1600 – England

‘Gilbert’s principal area of study related to magnetism, however, his method of enquiry is equally significant’

portrait of WILLIAM GILBERT ©


Gilbert rejected the scholastics’ approach to science, preferring the experimental method, which he applied to the Earth’s magnetic properties.
He carried out some of the first systematic studies of the lodestone in Europe and showed that the Earth acts as a bar magnet with magnetic poles.

His celebrated text, ‘De magnete, magnetisque corporibus, et de magno magnete tellure‘ (On the Magnetic, Magnetic Bodies and the Great Magnet Earth – 1600) is considered to be one of the first truly scientific texts.
Gilbert received his medical training in Cambridge and practiced as a physician in London. He became president of the College of Physicians and was physician to Queen Elizabeth I.

In the time of Elizabeth I and Shakespeare, England was still largely a place of superstition and religious fervor. Gilbert concurred with Copernicus, a potentially dangerous sentiment in an era when elsewhere in Europe others such as Giordano Bruno and later GALILEO were being persecuted (and in the case of Bruno, executed) for sharing the same opinion.

Magnetism was to cast its influence in the eighteenth century, displayed through the electric fluid of GALVANI and VOLTA

He distinguished the properties of magnetism from the attractive effect produced by friction with amber. In so doing he introduced the term that was to become electricity.
He introduced a number of expressions to the English language including: magnetic pole, electric force and electric attraction.
A term of magneto motive force, the gilbert, is named after him.

Gilbert and others postulated that magnetism is the force holding the planets in their orbits.

Wikipedia-logo © (link to wikipedia)




1785 – France

‘The force of attraction or repulsion between two charges is directly proportional to the product of the two charges and inversely proportional to the square of the distance between them’

The region around a charged object where it exerts a force is called its electric field. Another charged object placed in this field will have a force exerted on it. Coulomb’s rule is used to calculate this force.

Coulomb, a French physicist, made a detailed study of electrical attractions and repulsions between various charged bodies and concluded that electrical forces follow the same type of law as gravitation. Coulomb found a similar principle linking the relationship of magnetic forces. He believed electricity and magnetism, however, to be two separate ‘fluids’.
It was left to HANS CHRISTIAN OERSTED, ANDRE-MARIE AMPERE and MICHAEL FARADAY to enunciate the phenomenon of electromagnetism.

The SI unit of electric charge, coulomb (C), one unit of which is shifted when a current of one ampere flows for one second, is named in his honour.

He also articulated Coulomb’s rule of friction, which outlines a proportional relationship between friction and pressure.

Wikipedia-logo © (link to wikipedia)




1820 – Denmark

‘Electric current produces a magnetic field’

drawn portrait of HANS CHRISTIAN OERSTED ©

Oersted discovered that an electric current could make the needle of a magnetic compass swivel. It was the first indication of a link between these two natural forces. Although Oersted discovered electromagnetism he did little about it. This task was left to AMPERE and FARADAY.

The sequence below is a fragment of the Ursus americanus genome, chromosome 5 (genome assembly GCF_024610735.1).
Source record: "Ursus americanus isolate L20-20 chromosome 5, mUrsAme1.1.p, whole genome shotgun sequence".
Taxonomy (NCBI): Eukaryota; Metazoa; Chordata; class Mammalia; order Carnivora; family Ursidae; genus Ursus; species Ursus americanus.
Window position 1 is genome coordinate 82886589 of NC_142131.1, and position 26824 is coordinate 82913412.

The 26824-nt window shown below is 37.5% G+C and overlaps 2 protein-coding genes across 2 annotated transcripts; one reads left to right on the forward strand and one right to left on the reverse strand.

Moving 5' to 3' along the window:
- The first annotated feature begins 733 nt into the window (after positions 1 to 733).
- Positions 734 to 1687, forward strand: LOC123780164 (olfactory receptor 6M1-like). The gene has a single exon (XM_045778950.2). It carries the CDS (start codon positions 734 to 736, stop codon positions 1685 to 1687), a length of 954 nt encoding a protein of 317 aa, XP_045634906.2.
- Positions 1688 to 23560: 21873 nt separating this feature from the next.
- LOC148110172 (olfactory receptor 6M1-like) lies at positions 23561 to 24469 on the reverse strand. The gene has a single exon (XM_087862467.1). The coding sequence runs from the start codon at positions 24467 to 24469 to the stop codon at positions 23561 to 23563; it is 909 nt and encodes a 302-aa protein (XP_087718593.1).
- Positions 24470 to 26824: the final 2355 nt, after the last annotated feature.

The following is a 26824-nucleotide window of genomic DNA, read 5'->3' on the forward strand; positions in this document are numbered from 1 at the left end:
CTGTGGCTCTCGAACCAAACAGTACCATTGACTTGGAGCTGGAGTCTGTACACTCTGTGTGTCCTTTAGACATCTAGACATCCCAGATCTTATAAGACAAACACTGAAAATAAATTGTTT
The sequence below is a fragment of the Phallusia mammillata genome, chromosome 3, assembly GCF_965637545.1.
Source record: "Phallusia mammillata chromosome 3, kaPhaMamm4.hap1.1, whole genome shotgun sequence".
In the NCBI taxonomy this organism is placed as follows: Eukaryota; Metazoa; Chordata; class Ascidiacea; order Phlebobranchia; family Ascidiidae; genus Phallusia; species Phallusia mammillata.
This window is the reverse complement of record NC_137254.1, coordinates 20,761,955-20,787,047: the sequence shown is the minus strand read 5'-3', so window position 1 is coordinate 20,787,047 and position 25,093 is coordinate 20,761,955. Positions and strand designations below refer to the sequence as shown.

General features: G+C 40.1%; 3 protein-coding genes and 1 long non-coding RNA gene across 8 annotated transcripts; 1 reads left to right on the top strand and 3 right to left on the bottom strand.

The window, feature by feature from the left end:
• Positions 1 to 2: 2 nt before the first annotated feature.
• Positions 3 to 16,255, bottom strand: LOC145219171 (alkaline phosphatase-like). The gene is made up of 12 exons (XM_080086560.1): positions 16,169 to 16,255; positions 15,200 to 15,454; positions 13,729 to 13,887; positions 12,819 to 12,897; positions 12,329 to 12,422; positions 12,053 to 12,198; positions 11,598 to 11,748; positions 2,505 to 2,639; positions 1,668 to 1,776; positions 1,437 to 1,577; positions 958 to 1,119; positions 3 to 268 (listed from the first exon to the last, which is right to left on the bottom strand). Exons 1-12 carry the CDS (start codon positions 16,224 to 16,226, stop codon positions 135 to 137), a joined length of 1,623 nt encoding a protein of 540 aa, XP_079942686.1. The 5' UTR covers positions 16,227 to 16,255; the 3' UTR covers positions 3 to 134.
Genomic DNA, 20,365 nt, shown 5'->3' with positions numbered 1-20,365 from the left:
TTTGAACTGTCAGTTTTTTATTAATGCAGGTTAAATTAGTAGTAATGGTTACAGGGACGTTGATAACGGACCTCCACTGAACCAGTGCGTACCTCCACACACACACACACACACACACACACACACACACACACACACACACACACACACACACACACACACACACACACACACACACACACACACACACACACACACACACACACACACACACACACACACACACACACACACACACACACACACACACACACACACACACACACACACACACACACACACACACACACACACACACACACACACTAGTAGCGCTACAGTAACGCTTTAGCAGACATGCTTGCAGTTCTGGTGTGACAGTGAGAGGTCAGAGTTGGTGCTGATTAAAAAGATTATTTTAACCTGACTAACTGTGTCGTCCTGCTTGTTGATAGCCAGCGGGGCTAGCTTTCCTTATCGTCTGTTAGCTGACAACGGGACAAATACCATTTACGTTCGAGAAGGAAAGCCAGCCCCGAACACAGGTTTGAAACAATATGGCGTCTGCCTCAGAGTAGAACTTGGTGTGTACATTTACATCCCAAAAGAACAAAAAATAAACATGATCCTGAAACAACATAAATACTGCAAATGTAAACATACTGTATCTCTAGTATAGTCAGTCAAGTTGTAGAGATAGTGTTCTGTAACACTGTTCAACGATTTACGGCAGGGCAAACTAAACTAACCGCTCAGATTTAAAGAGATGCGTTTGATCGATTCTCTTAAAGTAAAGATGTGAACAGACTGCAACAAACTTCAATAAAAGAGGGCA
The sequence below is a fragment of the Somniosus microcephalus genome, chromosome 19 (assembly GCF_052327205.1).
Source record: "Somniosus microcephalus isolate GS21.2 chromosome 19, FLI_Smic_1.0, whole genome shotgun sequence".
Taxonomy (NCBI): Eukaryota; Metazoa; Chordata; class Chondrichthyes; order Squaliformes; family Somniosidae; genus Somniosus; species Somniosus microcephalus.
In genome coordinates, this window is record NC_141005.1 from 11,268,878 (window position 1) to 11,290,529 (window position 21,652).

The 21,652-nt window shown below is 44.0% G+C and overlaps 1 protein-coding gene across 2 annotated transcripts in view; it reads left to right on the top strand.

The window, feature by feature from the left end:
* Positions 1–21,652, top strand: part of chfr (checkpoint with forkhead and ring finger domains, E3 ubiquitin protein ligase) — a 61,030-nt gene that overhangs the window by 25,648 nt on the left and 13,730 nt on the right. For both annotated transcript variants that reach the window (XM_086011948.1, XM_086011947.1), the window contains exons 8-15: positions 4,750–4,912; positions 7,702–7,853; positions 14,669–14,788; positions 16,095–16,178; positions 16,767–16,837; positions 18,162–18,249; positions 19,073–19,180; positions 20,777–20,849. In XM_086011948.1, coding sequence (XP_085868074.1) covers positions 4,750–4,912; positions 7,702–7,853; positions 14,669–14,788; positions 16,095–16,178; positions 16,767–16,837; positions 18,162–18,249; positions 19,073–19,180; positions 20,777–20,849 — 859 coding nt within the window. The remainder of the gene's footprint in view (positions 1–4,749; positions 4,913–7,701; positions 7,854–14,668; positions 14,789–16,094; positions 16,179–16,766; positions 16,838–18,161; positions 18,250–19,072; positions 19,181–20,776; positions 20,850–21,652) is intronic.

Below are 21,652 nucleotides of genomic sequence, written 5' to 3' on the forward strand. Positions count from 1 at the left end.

Wikipedia-logo © (link to wikipedia)




Related articles


1827 – France

‘Two current-carrying wires attract each other if their currents are in the same direction, but repel each other if their currents are opposite. The force of attraction or repulsion (magnetic force) is directly proportional to the product of the strengths of the currents and inversely proportional to the square of the distance between them’

portrait of ANDRE AMPERE ©


Another addition to the succession of ‘inverse-square’ laws begun with NEWTON’s law of universal gravitation.
Ampere had noted that two magnets could affect each other and wondered, given the similarities between electricity and magnetism, what effect two currents would have upon each other. Beginning with electricity run in two parallel wires, he observed that if the currents ran in the same direction, the wires were attracted to each other and if they ran in opposite directions they were repelled.

He experimented with other shapes of wires and generalised that the magnetic effect produced by passing a current in an electric wire is the result of the circular motion of that current. The effect is increased when the wire is coiled. When a bar of soft iron is placed in the coil it becomes a magnet. This is the solenoid, used in devices where mechanical motion is required.

Ampere exploited OERSTED’s work, devising a galvanometer which measured electric current flow via the degree of deflection upon its magnetic needle.

He attempted to interpret all his results mathematically in a bid to find an encompassing explanation for what later became referred to as electromagnetism (Ampere had at that time christened it electrodynamics), resulting in his 1827 definition.

Ampere’s name is commemorated in the SI unit of electric current, the ampere.

Wikipedia-logo © (link to wikipedia)



CARL GAUSS (1777-1855)

1832 – Germany

‘The electrical flux through a closed surface is proportional to the sum of the electric charges within the surface’

 Portrait of GAUSS ©